Peter Wennström, founder of The Healthy Marketing Team, an international branding agency specialising in food & health, was brought in to help with the repositioning of Oatly in 2012.. Part of the repositioning work involved profiling the new CEO. "Before that time, the company had an excellent CEO of a food business, but what we needed was the CEO of a brand. We told our recruiters not to bother presenting ordinary industry people to us. At the time, Oatly was a company where the product came first; it was all about the oat milk and why it was so good. The people working there were focused on the science. We advised them to go back to the founder's purpose: changing the world! They had to embrace that ambition to change the world, which meant going all-in in terms of design, brand and management. My key message to the owners and the board was: You're not in the business of oat milk – you're in the business of change." Schoolcraft's story should therefore not come as a complete surprise; it made perfect sense for the brand to rebel. It is the right strategy for an organisation that wants to upset the status quo in so many ways and where the rebellion comes from the founders purpose.''
Cool coffee shops
"We also realised that this ambition and the product really spoke to Generation Z and Millennials," Wennström says. "Oatly had to connect to them and set about conquering the market via the baristas at the countless cool coffee shops." The brand philosophy formed the foundation and the management followed suit and the key innovation to win was the Barista milk. "We could hand over a brand positioning blueprint to Toni Petersson and the rest is history.Toni became visible and John came up with everything, and they hired Sweden's best ad agency at the time, Forsman and Bodenfors... It all happened very quickly because the brands basic principle was so clear."
Coming to America
The focus on GenZ and Millennials, the uniquely meta approach to advertising and the unconventional product design all came together in Oatly's launch in the US. One coffee shop at a time, the baristas were persuaded to use Oatly. They loved the Barista product because it produces excellent foam. In 2021, the old commercial with the singing CEO was dusted off and shown during the Super Bowl.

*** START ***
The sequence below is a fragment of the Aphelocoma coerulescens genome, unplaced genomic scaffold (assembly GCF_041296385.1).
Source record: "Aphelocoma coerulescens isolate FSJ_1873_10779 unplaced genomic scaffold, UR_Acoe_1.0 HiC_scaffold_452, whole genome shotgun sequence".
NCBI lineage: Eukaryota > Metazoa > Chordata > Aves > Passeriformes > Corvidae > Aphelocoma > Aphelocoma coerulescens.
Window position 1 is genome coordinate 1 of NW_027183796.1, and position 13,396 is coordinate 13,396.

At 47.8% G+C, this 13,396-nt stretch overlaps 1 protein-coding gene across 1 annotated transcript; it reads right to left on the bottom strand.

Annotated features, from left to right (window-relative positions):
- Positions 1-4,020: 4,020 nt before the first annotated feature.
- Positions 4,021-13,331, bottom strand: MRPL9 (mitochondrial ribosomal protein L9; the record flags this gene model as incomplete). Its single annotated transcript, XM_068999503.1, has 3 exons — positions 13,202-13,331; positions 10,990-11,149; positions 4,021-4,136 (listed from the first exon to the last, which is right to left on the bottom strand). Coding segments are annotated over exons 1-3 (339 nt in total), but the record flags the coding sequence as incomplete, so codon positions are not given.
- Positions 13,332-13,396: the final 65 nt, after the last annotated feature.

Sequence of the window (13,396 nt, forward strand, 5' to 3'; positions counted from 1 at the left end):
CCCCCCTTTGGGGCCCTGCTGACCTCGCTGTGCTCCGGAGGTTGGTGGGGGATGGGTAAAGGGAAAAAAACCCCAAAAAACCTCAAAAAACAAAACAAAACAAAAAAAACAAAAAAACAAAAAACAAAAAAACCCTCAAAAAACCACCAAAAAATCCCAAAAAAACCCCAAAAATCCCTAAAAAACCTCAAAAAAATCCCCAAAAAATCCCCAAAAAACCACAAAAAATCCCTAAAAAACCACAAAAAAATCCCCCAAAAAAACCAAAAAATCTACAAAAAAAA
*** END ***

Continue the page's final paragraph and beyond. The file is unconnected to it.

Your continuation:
Let's go back to the design for a moment. Tahir Idouri, creative director at Millford, has a thing or two to say about it: "In terms of design, they did things so differently that almost anyone is tempted to try their products. They really established a new code, which makes it that much more interesting." Idouri explains that Millford does a lot of work for FMCG companies. "Our work is often based on the codes of the market, which state that semi-skimmed milk should be associated with the colour blue, for example. Although those codes can be useful, they can also be restrictive at times. They can make it difficult to really stand out. Brands such as Oatly and Tony's Chocolonely are not afraid to take risks, which sometimes pay off."
One thing that stands out to him is the Swedish brand's honesty. "Other brands tend to focus on the artisanal nature and origin of their products. They tell the stories of the farmers behind the product. That is nice, but not always credible. At Oatly, they are not afraid to admit that not everything is going well yet, they are paving the way toward a better world and have quite a ways to go before they get there. People really get that."Idouri does think it will become increasingly difficult for Oatly to remain honest as the company continues to grow. The company has gone public and is now partly owned by a Chinese corporation. "It gets tricky when you start writing handbooks about your beliefs. That is why Lush shut down its social media accounts. It will be a challenge."
The company appears to be doing fine so far. These days, the unconventional Oatly earns $643.2 million in revenue and operates in twenty countries around the world - all by thinking like a brand instead of a product:Oatly wants to change the world. That's a great idea, but Peter Wennström knows the future holds a major challenge. "Oatly is still a challenger brand at the moment, a rebellious small-time player who is rocking the boat by doing things differently. As the company begins to function more and more like a corporate, they will have to find a way to hold on to that quality."